CBN moves to free more credit for economic growth




Following the financial crisis that hit the banking sector in 2009, most banks that had huge amounts provided for in their financials as a result of non-performing loans given out to the capital market and the oil and gas sector must have learnt a bitter lesson they would not want to repeat itself.


To this end, most banks have learnt to channel their investments to safe havens like the bond market, leaving little or nothing for the real economy for growth.However, inspite of this deft move, as it may be considered, the Central Bank of Nigeria (CBN) in a bid to ensure that banks lend to the productive sector, recently came out with a set of new guidelines for granting liquid asset status to state government bonds.


One major aspect to note under the new guideline, for instance, is that banks shall no longer invest more than 10 percent of their shareholders’ funds in bonds issued by a single state government.This, according to market watchers, will ensure the banks do not plunge all their resources into bonds, particularly state government bonds in the name of investing in safe havens.


That exactly explains why Abraham Nwankwo, director-general, Debt Management Office (DMO) who spoke at a workshop on the “Nigerian Federal Government Bond Market: Safe haven in times of crisis by the Primary Dealers Market Makers (PDMM)”, disclosed that from 2003 when the bond market opened, the DMO had offered FGN bonds worth N2.51 trillion, but recorded a total subscription of N4.55 trillion, with N2.52 trillion allotted during the period. This represents 81.28 percent oversubscription level.


During that period, Nwankwo said the bonds were issued in tenors of 3, 5, 7, and 10-year until November 2008 when a 20-year bond was issued.The director general continued that the confidence shown on FGN bonds was remarkable, stressing that the number of transactions increased from 5,482 in 2006 to 30,241 in 2007, 80,135 in 2008 and 107,836 as at October 2009. On the other side, value of transactions rose from N585.41 billion in 2006 to N3.95 trillion in 2007, N10.09 trillion in 2008, and N14.68 trillion as at October 2009.


He recalled that when the DMO first issued FGN bonds in 2003, its intention was driven largely by the need to restructure the Federal Government of Nigeria’s domestic debt from predominantly short-term Nigerian Treasury Bills, which was about 63 percent to a combination of short, medium and long-term. However, he noted the objective had been achieved.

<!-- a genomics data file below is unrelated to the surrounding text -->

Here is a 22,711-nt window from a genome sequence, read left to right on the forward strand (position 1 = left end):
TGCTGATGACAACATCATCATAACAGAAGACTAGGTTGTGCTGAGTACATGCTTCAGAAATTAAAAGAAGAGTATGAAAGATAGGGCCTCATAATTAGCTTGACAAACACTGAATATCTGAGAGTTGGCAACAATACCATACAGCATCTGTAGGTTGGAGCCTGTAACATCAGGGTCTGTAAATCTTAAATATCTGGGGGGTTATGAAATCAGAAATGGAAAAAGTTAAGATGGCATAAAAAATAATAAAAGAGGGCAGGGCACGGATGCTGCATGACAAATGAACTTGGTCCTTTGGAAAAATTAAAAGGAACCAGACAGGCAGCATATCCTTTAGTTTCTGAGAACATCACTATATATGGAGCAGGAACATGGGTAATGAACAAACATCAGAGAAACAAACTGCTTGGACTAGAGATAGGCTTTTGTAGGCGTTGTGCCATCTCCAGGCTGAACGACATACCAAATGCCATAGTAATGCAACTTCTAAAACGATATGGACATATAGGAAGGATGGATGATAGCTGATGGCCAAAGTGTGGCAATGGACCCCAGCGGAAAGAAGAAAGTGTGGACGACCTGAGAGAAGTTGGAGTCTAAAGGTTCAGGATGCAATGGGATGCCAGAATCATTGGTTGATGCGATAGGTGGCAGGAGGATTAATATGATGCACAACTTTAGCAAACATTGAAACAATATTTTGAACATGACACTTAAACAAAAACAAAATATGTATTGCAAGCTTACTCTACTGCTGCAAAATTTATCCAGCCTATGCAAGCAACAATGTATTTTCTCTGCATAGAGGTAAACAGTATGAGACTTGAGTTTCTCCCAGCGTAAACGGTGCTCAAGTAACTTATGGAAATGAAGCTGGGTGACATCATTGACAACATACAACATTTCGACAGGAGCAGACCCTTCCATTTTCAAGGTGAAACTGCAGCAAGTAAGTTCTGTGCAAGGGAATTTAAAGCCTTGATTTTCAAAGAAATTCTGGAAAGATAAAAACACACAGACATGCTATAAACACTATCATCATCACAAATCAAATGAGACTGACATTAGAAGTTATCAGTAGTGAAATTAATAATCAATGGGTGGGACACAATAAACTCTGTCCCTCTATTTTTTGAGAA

Afrinvest Research in its current report noted that a turnover of 604.1 million units worth N662.4 billion ($4.4bn) in 6,081 deals was recorded in the last fortnight. The most active bond (measured by turnover volume) was yet again the 7th FGN Bond 2013 Series 1.It revealed that the Over-the-Counter (OTC) bond market experienced price volatility on all maturities over the fortnight, saying yields, particularly on medium-term securities, moderated downwards at the beginning of the fortnight.


Afrinvest, however, added that the fiscal injection in the middle of the first week led to a spike in prices by the end of that week, and as a result market operators were passive at the beginning of the second week, as they positioned themselves for the auction on June 23. This, however, it stated reversed after the auction with prices of short-tenured bonds rising and medium-long tenured bonds moderating downwards.


Also, the FSDH Weekly in its review for the week dated June 25, 2010, declared that, at OTC of the bond market, a turnover stood at 346.55 million units worth N381.44 billion in 3,629 deals was recorded in contrast to a total of 257.51 million units valued at N280.91 billion exchanged in 2,452 deals during the week ended Thursday, June 24, 2010.


In the preceding week, the most active bond (measured by turnover volume) was the 7th FGN Bond 2013 Series 1, with a traded volume of 85.2 million units valued at N84.67 billion in 803 deals. This was followed by the 5th FGN Bond 2013 Series 1, with a traded volume of 37 million units valued at N40.89 billion in 309 deals. Twenty of the available 37 FGN Bonds were traded during the week, compared with 27 in the preceding week.






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